For more than 150 years, the Pontalba Buildings have occupied the heart of the French Quarter on Jackson Square, intriguing passers-by and residents alike with their unique blend of Creole, Parisian, and Greek Revival architecture. The combination speaks to the melting-pot feel of New Orleans' oldest neighborhood, which saw the merging of colonial French, Spanish, and British empires so long ago.

An early champion of the mixed-use concept, the Pontalba Buildings had street-level shops and restaurants from day one when their doors opened in 1851. With apartments on the upper two floors and retail below–still the arrangement today–they offered residents a high-end address with convenience and style. The heavy influence of their namesake, a baroness of Spanish descent, reveals itself in details large and small, including her family's initials in the ornamental iron work so common to this area.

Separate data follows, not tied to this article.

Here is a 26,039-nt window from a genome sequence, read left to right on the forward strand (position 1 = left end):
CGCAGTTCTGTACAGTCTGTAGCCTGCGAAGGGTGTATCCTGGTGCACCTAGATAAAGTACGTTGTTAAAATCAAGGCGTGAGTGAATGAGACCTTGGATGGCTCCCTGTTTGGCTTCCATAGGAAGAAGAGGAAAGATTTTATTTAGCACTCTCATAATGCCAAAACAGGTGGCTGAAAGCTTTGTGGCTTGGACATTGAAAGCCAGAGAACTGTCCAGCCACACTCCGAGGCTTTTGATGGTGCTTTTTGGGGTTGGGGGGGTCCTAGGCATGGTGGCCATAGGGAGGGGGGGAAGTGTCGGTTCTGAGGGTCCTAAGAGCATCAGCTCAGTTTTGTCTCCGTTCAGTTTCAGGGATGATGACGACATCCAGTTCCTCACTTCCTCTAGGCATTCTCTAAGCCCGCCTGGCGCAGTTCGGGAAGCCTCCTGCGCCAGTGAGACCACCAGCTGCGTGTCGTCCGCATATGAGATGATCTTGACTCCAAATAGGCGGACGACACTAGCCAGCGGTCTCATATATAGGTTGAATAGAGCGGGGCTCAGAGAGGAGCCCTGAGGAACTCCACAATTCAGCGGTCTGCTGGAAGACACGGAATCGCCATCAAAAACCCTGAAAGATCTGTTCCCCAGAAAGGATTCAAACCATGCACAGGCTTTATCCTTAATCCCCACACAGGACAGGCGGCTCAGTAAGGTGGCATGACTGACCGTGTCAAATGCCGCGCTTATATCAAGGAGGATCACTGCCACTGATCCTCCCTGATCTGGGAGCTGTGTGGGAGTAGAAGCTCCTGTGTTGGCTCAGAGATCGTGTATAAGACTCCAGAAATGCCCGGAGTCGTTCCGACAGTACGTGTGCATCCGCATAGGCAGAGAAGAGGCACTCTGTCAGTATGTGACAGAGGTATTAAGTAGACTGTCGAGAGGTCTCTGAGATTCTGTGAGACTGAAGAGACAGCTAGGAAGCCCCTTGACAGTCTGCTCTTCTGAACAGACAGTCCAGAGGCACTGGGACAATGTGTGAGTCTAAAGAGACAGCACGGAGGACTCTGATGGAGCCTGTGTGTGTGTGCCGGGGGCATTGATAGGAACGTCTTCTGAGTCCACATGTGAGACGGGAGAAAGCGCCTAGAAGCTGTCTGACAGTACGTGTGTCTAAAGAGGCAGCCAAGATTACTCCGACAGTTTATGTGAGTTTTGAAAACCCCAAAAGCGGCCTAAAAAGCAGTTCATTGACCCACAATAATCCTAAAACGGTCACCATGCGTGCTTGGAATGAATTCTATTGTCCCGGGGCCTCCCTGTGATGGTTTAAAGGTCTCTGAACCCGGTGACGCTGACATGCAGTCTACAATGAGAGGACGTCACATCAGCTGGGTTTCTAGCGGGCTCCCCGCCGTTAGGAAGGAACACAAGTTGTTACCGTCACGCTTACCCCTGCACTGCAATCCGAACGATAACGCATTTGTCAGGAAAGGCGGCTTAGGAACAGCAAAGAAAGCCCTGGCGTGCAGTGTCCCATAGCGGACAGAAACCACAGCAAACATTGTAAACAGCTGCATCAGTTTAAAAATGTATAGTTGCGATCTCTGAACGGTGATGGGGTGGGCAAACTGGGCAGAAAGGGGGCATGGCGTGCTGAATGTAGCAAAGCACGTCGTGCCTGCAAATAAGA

William Faulkner, Tennessee Williams, Truman Capote, and Anne Rice are among the Pontalba Buildings' neighbors over the years. With other landmarks such as Preservation Hall and the St. Louis Cathedral nearby, the apartments–designated a national historic landmark in 1974–are just around the corner from the site of the Louisiana Purchase Transfer in 1803.

In the wake of Hurricane Katrina, this landmark is one of many whose ultimate fates will be unknown for weeks, if not months. Though the French Quarter was spared the catastrophic flooding that destroyed much of New Orleans, many other areas, and the landmarks that anchor them, may now be part of history.